Carmela Lomonaco is a researcher at the Southern California Center of Excellence on Youth Violence Prevention at the University of California. She stated that: Most American homes have a television set which is in use for at least 7 hours each day and the average child spends 25 hours a week watching television. By the time the average child is 18 years old, he or she will have witnessed 200,000 acts of violence, including 40,000 murders (Lomonaco, 2004, pp 1). As if the violence depicted on mainstream television wasn’t enough, the statistics dealing with cartoon violence are even more shocking.
Episodes of classic cartoons such as “Tom and Jerry” and “The Roadrunner” typically show about 25 acts of violence per hour. These acts of violence are subject to imitation by children. One five year-old boy set his house on fire, killing his two year-old sister. The boy committed this act after watching an episode of “Beavis and Butthead”, to which his mother said he was “addicted”. Beavis and Butthead are two teenage MTV cartoon figures who advocated the setting of fires (Levine, P. H.D, 1996, pp. 19, 89-90).
In analyzing over 200 studies, researchers Joanne Cantor, Brad Bushman and Rowell Huesmann discovered that viewing media violence has a definitive link to aggressive behavior. These findings have been criticized by skeptics in the entertainment industry due to the various limitations described in the case studies. These issues were addressed in a 17-year, 700 family study conducted by Jeffrey Johnson, Patricia Cohen, Elizabeth Smailes, Stephanie Kasen and Judith Brook.
Their study examined the correlation between media violence and aggression while referring to youth self-reporting, parental reporting, and criminal arrest data (Lomonaco, Carmela, 2004, pp 2). The research data compared males who, by the age of 14, watched television in excess of three hours per day with those who watched less than 1 hour of television per day. The results were that 48 percent of the three hour per day group later became involved in violent acts between the ages of 16 and 22, while the latter group only had 9 percent of males involved in violent acts.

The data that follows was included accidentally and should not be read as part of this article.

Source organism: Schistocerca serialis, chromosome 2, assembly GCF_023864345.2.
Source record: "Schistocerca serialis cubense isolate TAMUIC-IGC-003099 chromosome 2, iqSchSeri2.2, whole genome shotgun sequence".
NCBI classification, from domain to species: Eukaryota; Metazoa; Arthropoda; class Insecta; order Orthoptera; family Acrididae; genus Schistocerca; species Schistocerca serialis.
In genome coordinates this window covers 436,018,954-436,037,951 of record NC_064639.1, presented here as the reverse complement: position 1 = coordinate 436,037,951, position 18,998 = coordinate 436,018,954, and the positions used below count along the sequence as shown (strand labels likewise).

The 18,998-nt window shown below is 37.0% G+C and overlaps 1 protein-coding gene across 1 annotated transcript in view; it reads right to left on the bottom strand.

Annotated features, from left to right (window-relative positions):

This correlation continued even after regulating additional factors such as history of aggressive behavior, child abuse, community violence, resources, mental disorders, and sex (Lomonaco, Carmela, 2004, pp 2). A recent Federal Communication Commission (FCC) report accused television networks of irresponsibility in their lack of discretion in regard to programming. The report berated their choice to allow programming that depicts acts of violence, even though the government does not currently censor violent programming. The FCC drafted a proposal to Congress suggesting that guidelines be established to regulate violent programming.
One such guideline was to ban violent content during certain hours when children are likely to be watching (AR15, 2007, pp 1-2). No Affects on Aggressive Behavior At a 1995 U. S. Senate Committee hearing, Jonathan Freedman testified on the effects of television violence. Freedman claimed that despite the arguments made by some media critics, a definitive relationship between media violence and society had not been proven. He suggested that viewing media violence does not increase real-life violence; rather, television and movie producers teach valuable lessons by discouraging viewers from using violence as a way to stop conflicts.
Mr. Freedman used sociologist Steven Messner’s research, which was published in 1986 by the Journal of Social Problems, in order to explain his reasoning to the committee (Dudley, & Leone, 1999, pp 49-50). Steven Messner’s research recommended that television violence might reduce hostility in some instances. His research compared levels of violence viewed in the nation’s metropolitan areas with local statistics on violent crimes. His information suggested that increased exposure to violent television content correlated with low rates of violent crime (Dudley, & Leone, 1999, pp 49 -50).
Steven Messner’s research is consistent with the data presented in a comparison between acts of crime portrayed on television and the FBI’s crime statistics since 1955. According to the FBI crime statistics: television characters have been murdered at a rate of 1000 times higher than real world victims. Television crime not only presents a higher rate of violent crime than in the real world, it also portrays a different type of crime. Guns are more pervasive on television and violent crimes are more often calculated with felonies on television than in real life (FCC, 1995, pp 10).